The survey found high awareness of the potential impact of IoT, with 90 percent of respondents either planning or already implementing solutions to cope with increased demands on networking.
The support resources appear to be on hand, with 78 percent of respondents saying they have sufficient budget and staff. And 89 percent believe they are likely to receive an increased budget in the next year to meet IoT demands, and 73 percent believe the same to be true for staffing, in spite of low-growth IT budgets.
While 86 percent of IT professionals say they understand what will be required of their networks for IoT deployments and 46 percent expect these deployments to become part of their organization’s existing IT network, 57 percent reported they are currently at full capacity, and 54 percent see network infrastructure management as a high priority for their organizations.
“It’s encouraging that the majority of IT professionals recognize the demands the Internet of Things will make on their networks,” explained Cricket Liu, CIO at Infoblox, in a press release. “Network administrators have struggled in recent years to stay on top of the ‘bring your own device’ (BYOD) trend, and the IoT will create an increase in end points that is an order of magnitude greater. At the same time, many networks teams will have to respond to the IoT without significant increases in budgets or head count. Network automation will become crucial as IT departments confront this massive growth in network complexity.”
The survey also found that 63 percent respondents believe IoT to be a network security threat, a concern shared by Liu. “With so many objects and IP addresses being added, it’s important for network teams to keep track of what’s on their network at any given point, and also to bear in mind all these objects and IP addresses are potential weak links in an organization’s IT infrastructure,” he remarked.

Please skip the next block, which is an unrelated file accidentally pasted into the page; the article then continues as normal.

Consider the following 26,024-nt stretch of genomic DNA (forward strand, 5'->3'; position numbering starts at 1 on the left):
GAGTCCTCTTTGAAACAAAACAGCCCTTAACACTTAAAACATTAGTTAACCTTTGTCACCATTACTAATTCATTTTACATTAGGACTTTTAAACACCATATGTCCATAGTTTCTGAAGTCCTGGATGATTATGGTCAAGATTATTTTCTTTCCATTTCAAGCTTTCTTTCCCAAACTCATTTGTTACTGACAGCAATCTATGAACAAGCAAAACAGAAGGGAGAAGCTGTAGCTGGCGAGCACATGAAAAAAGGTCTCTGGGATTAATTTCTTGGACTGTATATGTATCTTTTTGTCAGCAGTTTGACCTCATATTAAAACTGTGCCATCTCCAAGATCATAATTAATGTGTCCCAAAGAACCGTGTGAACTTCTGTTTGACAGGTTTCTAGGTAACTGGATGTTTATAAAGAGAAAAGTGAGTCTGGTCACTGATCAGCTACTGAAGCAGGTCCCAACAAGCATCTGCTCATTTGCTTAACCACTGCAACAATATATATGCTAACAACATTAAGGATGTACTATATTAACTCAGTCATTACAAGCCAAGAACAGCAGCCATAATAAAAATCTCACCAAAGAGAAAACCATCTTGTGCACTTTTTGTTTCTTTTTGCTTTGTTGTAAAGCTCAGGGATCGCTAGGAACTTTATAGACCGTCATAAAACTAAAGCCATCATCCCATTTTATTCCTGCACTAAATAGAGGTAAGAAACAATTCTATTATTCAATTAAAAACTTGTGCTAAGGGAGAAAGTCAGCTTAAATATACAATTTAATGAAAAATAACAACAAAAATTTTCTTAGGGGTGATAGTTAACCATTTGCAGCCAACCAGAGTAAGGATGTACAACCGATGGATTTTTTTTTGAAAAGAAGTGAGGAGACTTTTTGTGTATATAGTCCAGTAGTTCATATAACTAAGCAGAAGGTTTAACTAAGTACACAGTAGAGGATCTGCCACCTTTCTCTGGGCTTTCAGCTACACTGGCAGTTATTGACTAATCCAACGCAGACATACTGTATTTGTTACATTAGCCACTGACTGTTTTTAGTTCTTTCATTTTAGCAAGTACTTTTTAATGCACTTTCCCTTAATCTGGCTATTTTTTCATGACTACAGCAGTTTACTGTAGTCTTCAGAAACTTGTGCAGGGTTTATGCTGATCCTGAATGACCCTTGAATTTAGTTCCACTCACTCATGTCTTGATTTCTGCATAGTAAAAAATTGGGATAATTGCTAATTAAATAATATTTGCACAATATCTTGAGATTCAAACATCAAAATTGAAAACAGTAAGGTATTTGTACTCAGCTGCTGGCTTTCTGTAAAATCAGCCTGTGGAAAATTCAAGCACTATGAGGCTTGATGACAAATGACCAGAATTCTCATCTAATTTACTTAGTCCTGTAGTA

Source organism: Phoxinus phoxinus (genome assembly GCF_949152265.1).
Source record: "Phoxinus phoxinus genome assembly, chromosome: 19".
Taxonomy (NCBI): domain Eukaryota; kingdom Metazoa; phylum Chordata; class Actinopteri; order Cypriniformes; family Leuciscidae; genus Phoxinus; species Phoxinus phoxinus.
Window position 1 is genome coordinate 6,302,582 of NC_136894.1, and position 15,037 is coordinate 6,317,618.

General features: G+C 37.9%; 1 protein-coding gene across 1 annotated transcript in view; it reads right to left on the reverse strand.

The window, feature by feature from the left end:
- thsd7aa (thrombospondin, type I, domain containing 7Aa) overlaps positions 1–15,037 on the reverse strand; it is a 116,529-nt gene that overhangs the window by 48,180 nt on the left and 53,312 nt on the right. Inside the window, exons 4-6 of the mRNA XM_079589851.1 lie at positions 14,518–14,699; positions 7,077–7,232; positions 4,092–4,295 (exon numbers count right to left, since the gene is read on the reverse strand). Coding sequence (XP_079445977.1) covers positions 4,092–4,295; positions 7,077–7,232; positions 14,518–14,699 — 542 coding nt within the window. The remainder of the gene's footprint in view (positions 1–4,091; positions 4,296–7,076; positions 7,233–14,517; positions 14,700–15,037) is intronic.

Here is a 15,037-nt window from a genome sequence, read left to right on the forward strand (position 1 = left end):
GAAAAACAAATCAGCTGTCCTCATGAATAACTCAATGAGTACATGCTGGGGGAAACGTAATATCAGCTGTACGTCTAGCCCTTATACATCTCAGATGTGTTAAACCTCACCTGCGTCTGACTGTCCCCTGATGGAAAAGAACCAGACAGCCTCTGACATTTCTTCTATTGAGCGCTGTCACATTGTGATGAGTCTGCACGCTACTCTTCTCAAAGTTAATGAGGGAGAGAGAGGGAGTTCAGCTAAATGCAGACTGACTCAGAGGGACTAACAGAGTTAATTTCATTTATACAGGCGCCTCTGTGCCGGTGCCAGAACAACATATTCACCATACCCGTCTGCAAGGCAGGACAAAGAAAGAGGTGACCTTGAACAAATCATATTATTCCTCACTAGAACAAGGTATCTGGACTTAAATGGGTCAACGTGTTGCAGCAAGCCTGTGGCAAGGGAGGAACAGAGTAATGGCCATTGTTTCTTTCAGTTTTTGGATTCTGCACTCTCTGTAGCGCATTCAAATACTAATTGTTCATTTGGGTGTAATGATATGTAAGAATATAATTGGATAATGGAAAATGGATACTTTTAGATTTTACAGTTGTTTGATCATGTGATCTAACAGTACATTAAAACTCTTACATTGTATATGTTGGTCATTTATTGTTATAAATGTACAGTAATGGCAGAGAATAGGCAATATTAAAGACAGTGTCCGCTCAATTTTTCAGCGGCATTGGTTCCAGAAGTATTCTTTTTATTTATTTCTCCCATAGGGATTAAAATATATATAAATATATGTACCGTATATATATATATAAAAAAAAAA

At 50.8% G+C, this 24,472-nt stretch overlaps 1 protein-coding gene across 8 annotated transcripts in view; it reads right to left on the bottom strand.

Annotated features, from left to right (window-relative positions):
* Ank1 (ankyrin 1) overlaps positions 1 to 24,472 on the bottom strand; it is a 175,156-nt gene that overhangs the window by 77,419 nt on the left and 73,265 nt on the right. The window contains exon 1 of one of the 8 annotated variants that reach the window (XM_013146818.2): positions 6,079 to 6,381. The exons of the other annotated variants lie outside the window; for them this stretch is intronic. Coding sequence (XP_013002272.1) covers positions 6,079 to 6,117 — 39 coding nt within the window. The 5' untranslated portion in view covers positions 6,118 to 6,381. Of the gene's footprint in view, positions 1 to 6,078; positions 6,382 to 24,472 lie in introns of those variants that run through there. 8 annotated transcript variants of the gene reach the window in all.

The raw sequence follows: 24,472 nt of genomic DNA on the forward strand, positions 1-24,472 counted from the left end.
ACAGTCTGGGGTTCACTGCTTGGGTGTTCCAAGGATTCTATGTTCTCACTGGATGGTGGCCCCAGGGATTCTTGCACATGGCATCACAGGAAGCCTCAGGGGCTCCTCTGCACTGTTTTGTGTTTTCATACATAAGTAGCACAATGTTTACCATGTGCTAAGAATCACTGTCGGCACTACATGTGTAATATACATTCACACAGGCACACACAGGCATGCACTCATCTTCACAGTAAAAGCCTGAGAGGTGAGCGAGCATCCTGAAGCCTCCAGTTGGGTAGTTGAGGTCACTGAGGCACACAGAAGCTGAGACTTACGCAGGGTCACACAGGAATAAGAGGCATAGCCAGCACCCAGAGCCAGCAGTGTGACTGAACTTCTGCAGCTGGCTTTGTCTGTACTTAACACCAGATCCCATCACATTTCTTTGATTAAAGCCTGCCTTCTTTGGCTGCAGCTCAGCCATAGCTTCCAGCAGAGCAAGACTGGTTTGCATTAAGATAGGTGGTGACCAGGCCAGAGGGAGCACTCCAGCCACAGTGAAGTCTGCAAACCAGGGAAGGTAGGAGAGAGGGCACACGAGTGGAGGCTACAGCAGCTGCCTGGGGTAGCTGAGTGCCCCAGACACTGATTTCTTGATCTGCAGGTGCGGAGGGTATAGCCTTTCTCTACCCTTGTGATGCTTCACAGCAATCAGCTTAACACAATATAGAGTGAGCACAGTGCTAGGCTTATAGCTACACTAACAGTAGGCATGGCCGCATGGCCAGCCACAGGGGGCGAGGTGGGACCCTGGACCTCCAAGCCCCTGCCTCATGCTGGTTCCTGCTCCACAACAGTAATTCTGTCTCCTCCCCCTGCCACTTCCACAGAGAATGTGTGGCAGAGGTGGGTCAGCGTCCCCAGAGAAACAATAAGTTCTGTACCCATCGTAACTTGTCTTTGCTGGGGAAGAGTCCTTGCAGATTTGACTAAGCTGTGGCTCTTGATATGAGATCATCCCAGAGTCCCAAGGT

However, 37 percent believe concerns over IoT security to be just hype. But with IoT, IT leaders could find it harder to stay in the loop when devices are added to enterprise networks.
When IT managers were asked if it is difficult to control IoT deployments, 56 percent agreed, and 45 percent agreed they lack sufficient information to manage those deployments. Seventy four percent said their organization has an integrated IoT deployment plan and IoT deployments can’t be authorized without involvement from IT.
“These results, while seemingly in conflict, align with what Infoblox customers are telling us anecdotally,” said Liu. “IT departments have a seat at the table when business units—such as operations, manufacturing, marketing, sales and customer service—want to move forward with IoT deployments. But these business units often get deep into the buying process before calling IT, sometimes forcing IT to scramble to provide support for devices that lack the full set of connectivity and security protocols found in established categories such as PCs, tablets and smart phones.”
Infoblox recommends that network managers should prepare themselves now for IoT. The company suggests getting IT a seat at the table early in IoT deployment planning and set network access policies for “things” that prevent inefficient use of network resources. Businesses should also assess control and automation systems to make sure the network team isn’t overwhelmed by manual tasks during IoT deployment, and consider deployment of IPv6 to prevent the current global shortage of IPv4 addresses.
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